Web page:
Tesla Motors is seeking to make the veteran population a more significant source of its workforce. Vets currently make up roughly 5 percent of the car maker workforce of 6,000 plus employees. The company would like to add another 600 to that number.
According to the Bureau of Labor Statistics, the unemployment rate of veterans is already on the decline and several companies are attempting to add to that trend. Tesla sees the benefit of the advanced skills, especially mechanical, technical and electrical skills that are often acquired by military vets. The motor company’s V.P. of human resources, Arnnon Geshuri says the company wants to be seen by vets as “a great place to work” and the company is doing everything it can to make it exactly that.
As the manufacturer increases production of its popular Model S sedan and starts to introduce the crossover SUV Model X it must expand its workforce. While it is not expected that all of the vacancies created will be filled by vets, there is still a lot of attention being given to creating a workplace environment that recognizes the value, and some of the challenges of the veteran population. Tesla is seeking to incorporate various policies and cultural attitudes that will assist in attracting and retaining a strong veteran population in the company.
The car company works hard to ensure that their vet employees never have to worry about returning to work after a deployment. Vets say the car company makes the process of returning to work after a deployment easy and it is never a worry while they are away. In addition, the organization arranges various meetings geared at using veterans’ expertise to gain new insights and suggestions on improving the company and its products. These moves make the electric vehicle giant a much more welcome environment for vets than competitors such as Ford and General Motors.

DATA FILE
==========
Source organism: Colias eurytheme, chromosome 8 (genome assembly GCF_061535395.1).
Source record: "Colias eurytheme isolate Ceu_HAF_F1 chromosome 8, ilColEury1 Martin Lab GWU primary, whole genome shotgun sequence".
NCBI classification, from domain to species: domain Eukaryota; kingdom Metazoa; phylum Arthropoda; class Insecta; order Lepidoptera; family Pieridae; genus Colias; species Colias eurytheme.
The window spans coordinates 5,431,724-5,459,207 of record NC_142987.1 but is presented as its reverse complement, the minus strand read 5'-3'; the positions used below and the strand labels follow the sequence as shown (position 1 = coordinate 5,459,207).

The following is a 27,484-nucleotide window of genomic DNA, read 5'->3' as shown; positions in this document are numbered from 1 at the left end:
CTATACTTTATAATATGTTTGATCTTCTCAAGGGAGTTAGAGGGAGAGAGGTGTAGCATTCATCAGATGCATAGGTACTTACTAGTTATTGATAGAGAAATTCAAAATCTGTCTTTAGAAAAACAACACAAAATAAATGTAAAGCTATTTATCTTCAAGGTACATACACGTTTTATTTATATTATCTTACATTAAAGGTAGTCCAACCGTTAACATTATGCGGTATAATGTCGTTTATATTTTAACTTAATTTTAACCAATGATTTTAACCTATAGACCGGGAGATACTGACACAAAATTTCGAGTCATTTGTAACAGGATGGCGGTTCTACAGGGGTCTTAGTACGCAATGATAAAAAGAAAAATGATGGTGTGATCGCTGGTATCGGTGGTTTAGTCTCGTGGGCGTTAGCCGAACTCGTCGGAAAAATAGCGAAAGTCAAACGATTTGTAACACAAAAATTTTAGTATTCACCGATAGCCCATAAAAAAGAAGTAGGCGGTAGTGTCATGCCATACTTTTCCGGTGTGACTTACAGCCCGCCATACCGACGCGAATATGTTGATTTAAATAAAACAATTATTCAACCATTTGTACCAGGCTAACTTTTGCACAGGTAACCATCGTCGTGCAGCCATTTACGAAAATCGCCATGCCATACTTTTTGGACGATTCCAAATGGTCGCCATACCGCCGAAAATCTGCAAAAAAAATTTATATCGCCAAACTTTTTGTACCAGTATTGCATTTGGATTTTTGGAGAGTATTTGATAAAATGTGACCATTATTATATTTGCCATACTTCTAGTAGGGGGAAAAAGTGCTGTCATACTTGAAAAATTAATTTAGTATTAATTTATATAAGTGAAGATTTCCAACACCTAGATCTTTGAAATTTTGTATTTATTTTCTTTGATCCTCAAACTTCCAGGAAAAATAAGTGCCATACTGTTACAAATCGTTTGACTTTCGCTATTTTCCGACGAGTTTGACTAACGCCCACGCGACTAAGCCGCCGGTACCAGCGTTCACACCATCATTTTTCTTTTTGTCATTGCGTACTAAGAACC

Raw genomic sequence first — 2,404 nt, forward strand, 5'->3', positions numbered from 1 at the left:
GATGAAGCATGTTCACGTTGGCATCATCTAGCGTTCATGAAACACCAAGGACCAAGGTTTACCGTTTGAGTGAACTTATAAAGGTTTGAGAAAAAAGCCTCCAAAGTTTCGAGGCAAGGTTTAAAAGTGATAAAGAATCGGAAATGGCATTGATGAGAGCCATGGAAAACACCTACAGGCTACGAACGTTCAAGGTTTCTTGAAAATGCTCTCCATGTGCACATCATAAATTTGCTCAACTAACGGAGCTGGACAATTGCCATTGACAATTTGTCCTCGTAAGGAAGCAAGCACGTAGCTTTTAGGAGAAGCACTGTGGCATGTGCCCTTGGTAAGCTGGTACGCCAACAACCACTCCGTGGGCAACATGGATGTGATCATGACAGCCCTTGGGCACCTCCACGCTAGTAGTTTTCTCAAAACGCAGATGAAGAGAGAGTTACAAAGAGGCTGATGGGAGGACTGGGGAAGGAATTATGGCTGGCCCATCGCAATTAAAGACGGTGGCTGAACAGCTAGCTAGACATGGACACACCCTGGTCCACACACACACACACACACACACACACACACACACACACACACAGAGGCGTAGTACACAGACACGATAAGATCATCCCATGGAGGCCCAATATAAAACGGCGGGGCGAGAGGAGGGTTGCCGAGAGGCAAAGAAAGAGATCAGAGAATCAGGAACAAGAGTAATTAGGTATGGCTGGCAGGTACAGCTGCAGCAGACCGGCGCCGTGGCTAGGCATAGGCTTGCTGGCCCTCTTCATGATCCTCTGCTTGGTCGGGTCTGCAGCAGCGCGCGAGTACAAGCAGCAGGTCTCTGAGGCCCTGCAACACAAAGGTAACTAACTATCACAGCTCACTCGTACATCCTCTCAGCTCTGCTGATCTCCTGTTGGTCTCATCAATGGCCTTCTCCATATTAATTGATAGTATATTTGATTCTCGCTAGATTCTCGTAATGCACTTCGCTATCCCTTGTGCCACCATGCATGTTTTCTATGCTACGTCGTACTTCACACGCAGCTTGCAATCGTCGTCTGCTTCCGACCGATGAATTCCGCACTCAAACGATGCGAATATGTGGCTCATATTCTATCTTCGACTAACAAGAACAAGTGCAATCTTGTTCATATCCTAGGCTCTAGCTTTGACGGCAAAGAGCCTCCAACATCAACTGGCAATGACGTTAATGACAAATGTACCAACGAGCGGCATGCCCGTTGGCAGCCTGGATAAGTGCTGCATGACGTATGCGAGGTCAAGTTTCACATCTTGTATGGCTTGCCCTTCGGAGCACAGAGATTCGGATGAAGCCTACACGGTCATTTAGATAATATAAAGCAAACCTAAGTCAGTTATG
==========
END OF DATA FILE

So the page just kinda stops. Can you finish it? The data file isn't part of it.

Another aspect of Tesla’s approach to recruiting in the vet community is an increased attention to the “language” of the military. Military personnel, and as a result, vets, use certain terms that are not necessarily common, or used the same way as the rest of the workforce. The organization works hard to keep these veterans talking to each other in their own lingo to maintain a sense of community and increase understanding. Because accurate and efficient communication is always crucial to a productive workforce this goes a long way to contributing to both the success of the individuals and the company as a whole.
Groups such as Hiring Our Heroes and VetJobs are championing Tesla’s vet friendly hiring practices but it is not the only company seeking to mine the rich soil of the veteran labor force. Home Depot, PG&E and others have made similar commitments to hiring in the veteran community to take advantage of the skills and work ethic to be found there. Google has devoted energy to not only hiring vets but also providing resources to assist vets in finding work with other companies as well.
With the military budget being reigned in by policymakers in Washington and many vets returning from long tours of duty overseas it is good to see companies stateside taking advantage of the changing times. Tesla Motors seems poised to be at the forefront of not just environmentally conscious vehicle production but also a socially conscious employment policy that focuses on providing peacetime work for the nation’s growing veteran population.
By David Morris